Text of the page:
May 17th is the 59th anniversary of the historic Brown v. Board of Education Supreme Court decision. Decades later, students, parents, teacher and advocates are still fighting against education policies that leave students of color and low-income students deprived of the resources and opportunities they need to succeed. But a grassroots revolution is brewing, what blogger Jeff Bryant has been calling an "education spring," and this past week has seen headline-grabbing victories and inspiring actions.
Thousands of students in Philadelphia are staging a massive, city-wide walkout today to protest the under-resourcing of their schools and school closures. A number of OTL allies are participating in the event, including the Philadelphia Student Union and Youth United for Change, two of the largest student organizing groups in the city. Follow #walkout215 on Twitter for for live updates!
A national grassroots movement of parents, students, teachers and advocates against high-stakes testing and standards is growing, propelled by widespread grievances about inequity, unfairness, and public disempowerment. As the resistance swells, so does the call for sensible policies that support teachers and schools and provide all students with access to key resources and opportunities.
Thanks to the tireless work of local advocates and organizers, officials in the Los Angeles Unified School District voted to put an end to suspensions for "willful defiance" with the adoption of a new school discipline policy that focuses on positive alternatives that keep students in the classroom.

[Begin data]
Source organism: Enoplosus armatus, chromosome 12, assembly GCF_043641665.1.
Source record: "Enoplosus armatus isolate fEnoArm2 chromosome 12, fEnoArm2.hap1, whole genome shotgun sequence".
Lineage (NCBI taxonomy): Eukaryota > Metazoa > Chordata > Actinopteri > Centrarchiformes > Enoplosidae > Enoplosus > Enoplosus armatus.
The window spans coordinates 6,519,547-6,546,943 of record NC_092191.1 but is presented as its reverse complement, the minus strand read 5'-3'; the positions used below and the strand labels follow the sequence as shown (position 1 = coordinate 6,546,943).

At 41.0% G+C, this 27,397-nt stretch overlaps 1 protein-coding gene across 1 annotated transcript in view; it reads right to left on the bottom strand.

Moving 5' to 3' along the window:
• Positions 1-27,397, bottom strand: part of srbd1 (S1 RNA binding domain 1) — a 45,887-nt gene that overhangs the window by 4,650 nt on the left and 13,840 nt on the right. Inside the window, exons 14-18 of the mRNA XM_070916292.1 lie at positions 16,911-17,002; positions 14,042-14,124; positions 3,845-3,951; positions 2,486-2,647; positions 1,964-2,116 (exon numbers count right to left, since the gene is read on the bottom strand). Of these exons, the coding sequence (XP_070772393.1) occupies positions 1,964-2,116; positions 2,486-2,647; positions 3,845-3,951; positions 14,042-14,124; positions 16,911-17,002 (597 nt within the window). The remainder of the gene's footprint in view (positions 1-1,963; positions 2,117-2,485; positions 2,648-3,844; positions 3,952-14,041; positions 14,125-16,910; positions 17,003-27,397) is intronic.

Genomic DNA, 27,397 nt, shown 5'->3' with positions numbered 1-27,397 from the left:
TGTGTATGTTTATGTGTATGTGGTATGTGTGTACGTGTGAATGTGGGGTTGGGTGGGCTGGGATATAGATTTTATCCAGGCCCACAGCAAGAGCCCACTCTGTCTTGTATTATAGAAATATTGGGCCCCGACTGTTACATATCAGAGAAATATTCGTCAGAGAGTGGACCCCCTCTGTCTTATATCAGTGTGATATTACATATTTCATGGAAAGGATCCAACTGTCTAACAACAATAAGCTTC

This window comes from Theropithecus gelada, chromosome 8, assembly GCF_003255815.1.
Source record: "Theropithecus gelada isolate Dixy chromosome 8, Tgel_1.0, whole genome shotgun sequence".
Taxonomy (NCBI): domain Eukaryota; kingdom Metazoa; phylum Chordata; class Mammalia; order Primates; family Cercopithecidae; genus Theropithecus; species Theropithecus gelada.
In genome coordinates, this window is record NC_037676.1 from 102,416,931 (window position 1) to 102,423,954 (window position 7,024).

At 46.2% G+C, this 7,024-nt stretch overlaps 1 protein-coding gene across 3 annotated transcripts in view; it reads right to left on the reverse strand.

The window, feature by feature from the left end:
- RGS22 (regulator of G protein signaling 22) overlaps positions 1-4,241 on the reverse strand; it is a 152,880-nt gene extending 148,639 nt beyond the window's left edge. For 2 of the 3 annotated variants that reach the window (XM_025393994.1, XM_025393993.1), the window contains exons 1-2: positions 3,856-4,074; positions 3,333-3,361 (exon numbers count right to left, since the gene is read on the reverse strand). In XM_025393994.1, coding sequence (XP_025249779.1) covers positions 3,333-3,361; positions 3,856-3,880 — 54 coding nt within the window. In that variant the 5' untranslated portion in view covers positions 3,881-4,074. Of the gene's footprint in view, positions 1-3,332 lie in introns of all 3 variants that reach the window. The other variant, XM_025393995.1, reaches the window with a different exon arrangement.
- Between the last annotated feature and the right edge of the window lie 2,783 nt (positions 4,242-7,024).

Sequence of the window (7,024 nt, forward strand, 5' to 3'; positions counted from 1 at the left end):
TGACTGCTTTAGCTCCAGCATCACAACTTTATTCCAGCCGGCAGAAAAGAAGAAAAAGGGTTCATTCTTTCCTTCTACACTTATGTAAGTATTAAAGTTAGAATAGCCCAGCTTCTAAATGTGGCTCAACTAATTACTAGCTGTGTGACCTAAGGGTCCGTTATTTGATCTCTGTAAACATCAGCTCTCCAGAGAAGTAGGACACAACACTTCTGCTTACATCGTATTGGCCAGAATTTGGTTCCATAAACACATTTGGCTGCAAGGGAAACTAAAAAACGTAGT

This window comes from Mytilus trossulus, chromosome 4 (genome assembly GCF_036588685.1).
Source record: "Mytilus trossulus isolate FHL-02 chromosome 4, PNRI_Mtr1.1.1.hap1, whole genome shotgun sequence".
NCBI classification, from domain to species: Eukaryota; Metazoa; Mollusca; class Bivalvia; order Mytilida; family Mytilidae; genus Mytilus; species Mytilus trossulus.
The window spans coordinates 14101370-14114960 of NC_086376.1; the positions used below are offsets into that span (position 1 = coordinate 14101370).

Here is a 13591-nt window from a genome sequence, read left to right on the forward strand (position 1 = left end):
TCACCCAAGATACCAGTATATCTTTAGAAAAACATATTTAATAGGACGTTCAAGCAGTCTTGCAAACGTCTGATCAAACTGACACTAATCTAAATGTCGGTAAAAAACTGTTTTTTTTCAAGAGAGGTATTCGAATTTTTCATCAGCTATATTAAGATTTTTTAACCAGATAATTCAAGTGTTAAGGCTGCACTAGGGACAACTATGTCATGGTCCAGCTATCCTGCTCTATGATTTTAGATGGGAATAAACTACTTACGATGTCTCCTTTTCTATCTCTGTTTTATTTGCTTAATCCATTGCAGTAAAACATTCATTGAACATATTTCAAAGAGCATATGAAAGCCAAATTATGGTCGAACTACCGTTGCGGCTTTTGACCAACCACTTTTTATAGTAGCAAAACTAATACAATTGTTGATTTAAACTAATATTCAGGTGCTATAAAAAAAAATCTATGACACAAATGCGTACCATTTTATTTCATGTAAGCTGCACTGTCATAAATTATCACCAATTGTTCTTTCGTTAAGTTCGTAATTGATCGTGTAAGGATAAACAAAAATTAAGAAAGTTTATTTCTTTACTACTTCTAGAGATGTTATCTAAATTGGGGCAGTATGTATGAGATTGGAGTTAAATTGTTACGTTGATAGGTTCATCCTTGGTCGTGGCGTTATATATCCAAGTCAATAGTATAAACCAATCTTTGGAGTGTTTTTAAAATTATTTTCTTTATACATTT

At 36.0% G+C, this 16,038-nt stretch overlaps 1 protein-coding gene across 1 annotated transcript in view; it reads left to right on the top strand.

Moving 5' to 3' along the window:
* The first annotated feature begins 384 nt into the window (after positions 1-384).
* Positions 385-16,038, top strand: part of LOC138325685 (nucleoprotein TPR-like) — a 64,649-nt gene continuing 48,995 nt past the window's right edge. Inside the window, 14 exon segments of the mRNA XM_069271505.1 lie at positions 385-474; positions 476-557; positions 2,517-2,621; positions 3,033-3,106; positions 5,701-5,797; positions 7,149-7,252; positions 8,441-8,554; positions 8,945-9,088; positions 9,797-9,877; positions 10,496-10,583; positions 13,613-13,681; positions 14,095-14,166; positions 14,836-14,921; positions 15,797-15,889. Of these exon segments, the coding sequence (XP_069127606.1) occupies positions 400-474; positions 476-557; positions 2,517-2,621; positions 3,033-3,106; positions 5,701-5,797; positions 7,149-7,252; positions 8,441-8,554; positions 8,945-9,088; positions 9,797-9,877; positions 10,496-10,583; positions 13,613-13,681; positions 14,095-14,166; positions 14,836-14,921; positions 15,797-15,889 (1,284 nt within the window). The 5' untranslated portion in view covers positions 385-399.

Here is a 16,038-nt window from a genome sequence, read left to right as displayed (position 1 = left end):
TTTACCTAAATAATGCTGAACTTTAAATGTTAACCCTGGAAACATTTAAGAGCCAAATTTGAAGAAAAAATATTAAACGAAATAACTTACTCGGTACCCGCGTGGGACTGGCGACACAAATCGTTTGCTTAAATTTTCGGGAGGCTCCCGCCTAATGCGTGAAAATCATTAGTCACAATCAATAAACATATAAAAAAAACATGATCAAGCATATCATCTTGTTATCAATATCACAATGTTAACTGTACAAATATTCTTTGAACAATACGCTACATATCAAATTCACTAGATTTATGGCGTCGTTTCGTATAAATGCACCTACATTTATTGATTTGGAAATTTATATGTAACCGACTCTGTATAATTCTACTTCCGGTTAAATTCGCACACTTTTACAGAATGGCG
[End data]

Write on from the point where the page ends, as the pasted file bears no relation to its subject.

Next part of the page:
What's the key to building a state-level OTL Campaign in Massachusetts? That question was front and center at a recent organizing event in Boston where groups from across the state gathered to map out the education landscape in the commonwealth, dive deep into several issue areas, and ensure increased collaboration between groups as they all work to improve public education.
Mark your calendars for an exciting, free webinar on Wed. May 22nd at 7:00 p.m. (ET) hosted by the Center for Teaching Quality, OTL Campaign, National Education Association, and the Stanford Center for Opportunity Policy in Education.
National Institute for Early Education Research (NIEER) has tracked preschool enrollment and funding data in the country for over a decade. Its latest annual "State of Preschool" report presents an alarming set of "firsts" in the 2011-2012 school year: Enrollment in state-funded pre-K programs has stagnated after a decade of growth, and average funding per child has decreased below $4,000 for the first time since NIEER began collecting the data.
While the "reform" agenda of Michelle Rhee and her StudentsFirst organization has been thoroughly debunked, a new report from New Yorkers for Great Public Schools takes a look at the ineffectiveness of StudentsFirst as an advocacy group in an education reform landscape that is increasingly disillusioned with high-stakes tests and standards-based reform.
Wisconsin is marching inexorably down a path toward two separate publicly-funded education systems for our K-12 students. One is our traditional public schools; the other is a system of private voucher schools largely funded by taxpayer dollars.
Standards-based reform creates an inherent system of winners and losers by raising the bar and assessing who makes the cut. Supports-based reforms provide and strategically align the needed resources so each student has the opportunity to reach that bar—and surpass it.
Like what you've read?
Then don't miss a thing. Join the thousands of students, parents, educators, and activists who already receive our latest updates and resources!